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PHYSICIAN BREAST EXAMINATION
Lawrenceville, NJ (Dr Simone) – This is an excerpt from my book, THE TRUTH ABOUT BREAST HEALTH-BREAST CANCER.http://www.princetoninstitute.com/#breast
Breast examination by a competent physician is important. Generally, physicians who spend the most amount of time doing the examination find the most lumps, and this was not linked to level of training or experience. In one study OB/GYN physicians found less lumps compared to internists, family practitioners, or any other physician who spent more time in doing the exam. It is difficult, however, to feel lumps that are less than 1 cm in size unless they are superficial. Since mammograms can miss 10 to 15 percent of all cancer lumps, some of which are quite large, physician’s examination is important to detect cancer.
Physician examination, not mammogram, was the main reason for the reduction of breast cancer mortality in the Health Insurance Plan Study which compared mammography to physical examination as a screening tool (used when a patient has no symptoms or obvious findings). In some studies, the physical examination is more accurate than a mammogram in indicating a breast mass that turns out to be cancer. Other studies show that the physician’s examination is equal to that of mammography for the detection of cancers.
A good examination, as shown in 6 pictures on pages 174-176, can take from ten to fifteen minutes. These six pictures can save your life. The physician should first check for symmetry of the breasts, differences in size and shape, and ask the patient if any differences occurred recently. The breast surface should be inspected for dimpling or flattening, discoloration, ulceration, erosion, or dilated veins. Examination of the nipples should include determination of inversion, crusting or discharge, or deviation of one nipple compared to the other.
I first examine the patient seated on the examining table. With one hand underneath the breast, my other hand is pressing gently from the top of the breast and rolling the breast tissue back and forth to determine if there are any palpable masses in the breast between my two hands. The same type of examination can be done with hands on each side of the breast compressing together, again feeling for any masses that might be within the breast but between the two hands.
Next, the patient should put her hands on her hips and push down on her hips with force. If there is a malignant mass that is attached to the deep muscles, the mobility of the breast when the physician attempts to move it from side to side will be severely limited. For the next maneuver, the patient raises her arms above her head. The physician inspects the under portion of the breast, which is called the inframammary fold region. While in this position, the patient leans forward slightly so the physician can look for early nipple or skin retraction. Now, the patient puts her arms down along her sides in a relaxed position, and the physician examines the axilla. While doing this, the physician’s fingertips should roll underneath the pectoralis muscle to ensure the examination of the lymph nodes underneath that muscle high up in the axilla. Examination of the supraclavicular region, the region above the collar bone and near the neck, should be done.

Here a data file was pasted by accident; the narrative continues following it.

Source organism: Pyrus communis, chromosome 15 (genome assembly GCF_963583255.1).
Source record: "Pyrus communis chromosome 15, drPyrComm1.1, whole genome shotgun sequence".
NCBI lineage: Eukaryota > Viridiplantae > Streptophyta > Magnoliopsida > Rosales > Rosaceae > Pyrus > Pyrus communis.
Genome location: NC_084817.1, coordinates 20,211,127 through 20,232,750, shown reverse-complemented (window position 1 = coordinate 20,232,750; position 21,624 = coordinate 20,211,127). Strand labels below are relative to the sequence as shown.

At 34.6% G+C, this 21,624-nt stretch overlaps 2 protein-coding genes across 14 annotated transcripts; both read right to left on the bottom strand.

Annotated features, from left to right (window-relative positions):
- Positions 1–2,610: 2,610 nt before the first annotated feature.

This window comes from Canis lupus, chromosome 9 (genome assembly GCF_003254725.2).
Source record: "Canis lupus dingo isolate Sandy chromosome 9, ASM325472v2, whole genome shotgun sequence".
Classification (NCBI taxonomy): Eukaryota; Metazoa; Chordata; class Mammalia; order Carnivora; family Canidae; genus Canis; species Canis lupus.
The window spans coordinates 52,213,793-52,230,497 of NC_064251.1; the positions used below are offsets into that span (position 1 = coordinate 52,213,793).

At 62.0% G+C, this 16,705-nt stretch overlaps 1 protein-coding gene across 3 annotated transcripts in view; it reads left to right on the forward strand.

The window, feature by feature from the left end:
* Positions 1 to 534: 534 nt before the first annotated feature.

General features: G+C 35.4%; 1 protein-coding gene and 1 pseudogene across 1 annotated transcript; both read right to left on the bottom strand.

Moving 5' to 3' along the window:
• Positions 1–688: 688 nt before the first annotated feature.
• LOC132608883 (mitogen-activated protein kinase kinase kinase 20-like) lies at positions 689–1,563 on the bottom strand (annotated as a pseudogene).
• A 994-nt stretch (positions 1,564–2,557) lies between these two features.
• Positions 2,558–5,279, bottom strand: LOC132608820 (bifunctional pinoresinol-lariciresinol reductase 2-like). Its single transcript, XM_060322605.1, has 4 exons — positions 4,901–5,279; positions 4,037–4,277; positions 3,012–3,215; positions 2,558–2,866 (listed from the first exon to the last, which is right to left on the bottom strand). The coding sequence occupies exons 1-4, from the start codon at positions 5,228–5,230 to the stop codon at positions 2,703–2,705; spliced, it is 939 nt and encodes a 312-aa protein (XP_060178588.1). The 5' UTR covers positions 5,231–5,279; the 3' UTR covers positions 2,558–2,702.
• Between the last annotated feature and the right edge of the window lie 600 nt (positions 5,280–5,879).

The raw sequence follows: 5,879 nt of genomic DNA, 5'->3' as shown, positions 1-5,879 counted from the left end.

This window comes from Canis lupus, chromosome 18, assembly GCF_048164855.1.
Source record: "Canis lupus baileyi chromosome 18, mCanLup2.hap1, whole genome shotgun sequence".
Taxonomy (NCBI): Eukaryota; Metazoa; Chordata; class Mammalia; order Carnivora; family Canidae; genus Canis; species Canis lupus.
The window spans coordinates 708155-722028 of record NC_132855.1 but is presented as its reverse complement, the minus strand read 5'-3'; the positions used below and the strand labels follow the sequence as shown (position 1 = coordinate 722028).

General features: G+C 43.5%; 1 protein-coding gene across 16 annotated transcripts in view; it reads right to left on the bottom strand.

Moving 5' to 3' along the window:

Now, the patient should be in a reclining position. The patient’s arms should be over her head and, if the breasts are large and pendulous, one hand of the physician should hold the breast on top of the chest wall while the examination is being performed. The method I find best is to plant my fingers on one area of the breast and, without lifting my fingers, examine that area for lumpiness or masses by pulling the breast in a circular motion with those fingers. Examination must be done gently; hard palpation can obliterate any sensation of small lumps beneath the examiner’s fingers. After this region of the breast is thoroughly examined, the physician’s hand should be lifted, put on another place on the breast, and the motion repeated until the entire breast is examined. If a lump is felt in the breast, it should be sequestered between two fingers and evaluated for hardness, buoyancy, and mobility. The inframammary fold area, the bottom most part of the breast, is sometimes difficult to examine because it normally is thickened and hardened in women who have larger breasts. Examination of this region must be thorough so that a small mass is not missed. Although breast cancers are infrequent in this region, time must be spent here.
Care and attention should also be given when the areola (the colored, circular area around the nipple) is examined since the consistency of the breast tissue is very different here. The fat and glandular material of the breast generally stops at the margin of the areola. Finally, the physician should examine the nipples for any discharge. To see if there is discharge, both hands should be used to form a concentric ring several centimeters away from the nipple and pressure should be applied. During the application of pressure, the physician’s hands should roll toward the nipple, thereby expressing any discharge from the ductal glands if, indeed, there is one.
(c) 2017 Charles B. Simone, M.MS., M.D.